Education can end malnutrition

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Waiting for the cyclone

Living at the cyclone-prone western tip of Samoa, people are taking steps to prepare for the next cyclone whenever it comes as, sooner or later, it surely will.

A church stands abandoned after 1990's Cyclone Ofa in Savai'i, Samoa.

The far west of Savaii is called “The End of the World”. When you fly to Samoa from New Zealand you cross the International Date Line and arrive before you left. Flying east across the line, Samoa is the first piece of land you come to and this makes the western tip of Savaii the last place on the planet to see the sun each day.

Falealupo is the village at the end of the world. It doesn’t get much rain because the prevailing easterlies drop most of their rain on the high, tree-covered volcanic hills of Upolu and Savaii before the clouds get there. Paradoxically it bears the brunt of the tropical cyclones that hit Samoa because they tend to form to the west and head eastwards. So Falealupo is chronically dry with occasional shocks of far too much rain, accompanied by hurricane-force winds and sea surges to boot. As a result, it’s about the poorest and most vulnerable spot in Samoa.

Savaii is a tall volcanic island, large by Pacific standards. Its volcano last erupted in 1911 and the lava beds are still plain to be seen and many of the gardens look like fields of black rubble. There’s only one road and it runs right the way around the island along the coast, where everyone lives. No-one lives in the steep interior where the family plantations are and where logging operations have removed much of the indigenous forest.

Cyclone Ofa hit Falealupo in 1990 and Val came a year later. The wind was not the main problem in itself but the sea surges just kept coming and coming, leaving the school, several of the churches and nearly all of the houses badly damaged. The village was rebuilt further from the sea and, as a result, when Heta swept through in 2004, the damage was not nearly so bad.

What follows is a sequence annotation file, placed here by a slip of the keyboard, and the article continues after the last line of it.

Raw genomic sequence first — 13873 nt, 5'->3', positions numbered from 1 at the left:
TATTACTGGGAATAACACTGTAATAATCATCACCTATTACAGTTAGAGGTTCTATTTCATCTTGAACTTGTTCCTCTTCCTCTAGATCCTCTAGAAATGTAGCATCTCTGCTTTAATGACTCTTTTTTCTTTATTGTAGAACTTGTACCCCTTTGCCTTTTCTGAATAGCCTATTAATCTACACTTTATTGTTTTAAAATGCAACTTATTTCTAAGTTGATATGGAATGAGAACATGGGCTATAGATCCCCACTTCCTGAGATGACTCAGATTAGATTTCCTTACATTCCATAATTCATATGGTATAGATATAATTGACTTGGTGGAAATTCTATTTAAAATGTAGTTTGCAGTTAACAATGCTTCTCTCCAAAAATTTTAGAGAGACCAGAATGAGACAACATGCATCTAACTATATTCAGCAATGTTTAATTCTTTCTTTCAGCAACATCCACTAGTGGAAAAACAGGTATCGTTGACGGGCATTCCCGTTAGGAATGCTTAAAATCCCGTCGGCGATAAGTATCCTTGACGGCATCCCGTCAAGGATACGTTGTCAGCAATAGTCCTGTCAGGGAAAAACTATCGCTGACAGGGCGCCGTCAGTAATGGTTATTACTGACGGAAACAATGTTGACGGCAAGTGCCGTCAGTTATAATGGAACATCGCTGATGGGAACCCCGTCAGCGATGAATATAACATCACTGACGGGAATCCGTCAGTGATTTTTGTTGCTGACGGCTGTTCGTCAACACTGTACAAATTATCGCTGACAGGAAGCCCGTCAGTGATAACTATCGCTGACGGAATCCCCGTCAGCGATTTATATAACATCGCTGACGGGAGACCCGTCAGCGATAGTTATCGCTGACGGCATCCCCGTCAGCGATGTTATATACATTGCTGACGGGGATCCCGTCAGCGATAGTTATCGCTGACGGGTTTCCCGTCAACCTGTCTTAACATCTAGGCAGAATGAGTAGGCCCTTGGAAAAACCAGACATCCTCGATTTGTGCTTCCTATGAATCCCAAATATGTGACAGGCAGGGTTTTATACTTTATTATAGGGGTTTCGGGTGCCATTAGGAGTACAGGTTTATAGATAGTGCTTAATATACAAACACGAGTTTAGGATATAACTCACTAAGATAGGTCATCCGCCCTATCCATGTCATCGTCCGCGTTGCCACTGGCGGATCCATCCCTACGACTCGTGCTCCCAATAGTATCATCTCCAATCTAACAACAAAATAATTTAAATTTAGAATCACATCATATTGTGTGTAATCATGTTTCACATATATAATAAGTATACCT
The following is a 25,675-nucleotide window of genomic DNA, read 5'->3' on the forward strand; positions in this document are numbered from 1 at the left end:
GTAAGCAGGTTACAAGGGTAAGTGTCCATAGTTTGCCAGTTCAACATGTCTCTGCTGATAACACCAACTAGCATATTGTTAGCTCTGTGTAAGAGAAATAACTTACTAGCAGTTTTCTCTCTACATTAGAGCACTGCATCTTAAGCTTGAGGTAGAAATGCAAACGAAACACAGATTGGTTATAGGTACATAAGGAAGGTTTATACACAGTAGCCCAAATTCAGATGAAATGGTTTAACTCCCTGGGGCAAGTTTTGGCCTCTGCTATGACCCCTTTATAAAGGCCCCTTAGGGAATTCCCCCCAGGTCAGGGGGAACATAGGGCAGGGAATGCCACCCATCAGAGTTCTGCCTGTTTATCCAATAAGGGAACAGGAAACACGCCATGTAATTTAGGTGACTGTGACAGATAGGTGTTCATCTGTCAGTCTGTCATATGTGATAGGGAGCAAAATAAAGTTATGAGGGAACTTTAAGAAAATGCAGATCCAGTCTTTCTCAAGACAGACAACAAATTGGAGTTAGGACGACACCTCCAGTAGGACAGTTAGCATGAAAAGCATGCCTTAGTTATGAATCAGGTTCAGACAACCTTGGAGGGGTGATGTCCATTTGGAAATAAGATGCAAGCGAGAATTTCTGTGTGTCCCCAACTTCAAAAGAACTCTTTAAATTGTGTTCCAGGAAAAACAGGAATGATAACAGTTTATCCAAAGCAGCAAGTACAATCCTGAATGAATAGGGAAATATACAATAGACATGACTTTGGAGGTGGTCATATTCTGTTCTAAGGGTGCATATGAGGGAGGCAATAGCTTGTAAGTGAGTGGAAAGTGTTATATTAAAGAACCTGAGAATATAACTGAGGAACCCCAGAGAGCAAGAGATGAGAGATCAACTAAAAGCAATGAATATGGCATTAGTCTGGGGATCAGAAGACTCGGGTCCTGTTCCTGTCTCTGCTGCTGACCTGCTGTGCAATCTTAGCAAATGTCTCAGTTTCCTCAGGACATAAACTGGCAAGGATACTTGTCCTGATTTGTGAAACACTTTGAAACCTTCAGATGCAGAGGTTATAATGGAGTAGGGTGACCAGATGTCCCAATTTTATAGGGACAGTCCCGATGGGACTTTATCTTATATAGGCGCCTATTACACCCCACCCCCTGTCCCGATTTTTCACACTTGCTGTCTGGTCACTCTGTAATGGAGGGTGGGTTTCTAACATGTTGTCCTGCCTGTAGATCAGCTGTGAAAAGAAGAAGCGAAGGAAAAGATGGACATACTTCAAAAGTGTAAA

It is not unusual for entire villages to be relocated, even from one island to another, and while this sounds extreme, it in fact one of the most practical ways of preventing the impact of future disasters. Other disaster preparedness strategies include the need to ensure adequate shelter, water and food through a cyclone and its aftermath.

The people of Falealupo rely heavily on rainwater for drinking and other purposes and most houses have large concrete tanks to store their rainwater. During Ofa and again during Val, many families were forced to drain their water tanks and take shelter inside them as they were the only really secure places to sit out the storms. This, together with the destruction of most of the roofs meant that finding clean water was an acute problem after the cyclones. When the village was rebuilt, nearly every household constructed their own cyclone shelter so that they would not have to open up their water tanks. These shelters are low and sturdy and piled round with rocks. Rocks also hold down the roofs, and guttering is kept inside in order to enable the collection of rainwater again, once the storm has passed. Each family keeps its most important possessions in their shelter all the time. Most of the churches built since Ofa and Val have also been built with a view to providing shelter as a back-up to the family shelters.

As soon as it becomes clear that a cyclone is definitely going to hit the people of Falealupo anxiously watch the waves and the sky, as well as listening to the radio. They wait until the very last moment to strip leaves from fruit and vegetable plants so that they will not be uprooted, but remain in the ground and continue to provide food. Each family has a role to play and family members cooperate to ensure that the village as a whole is as well-prepared as possible.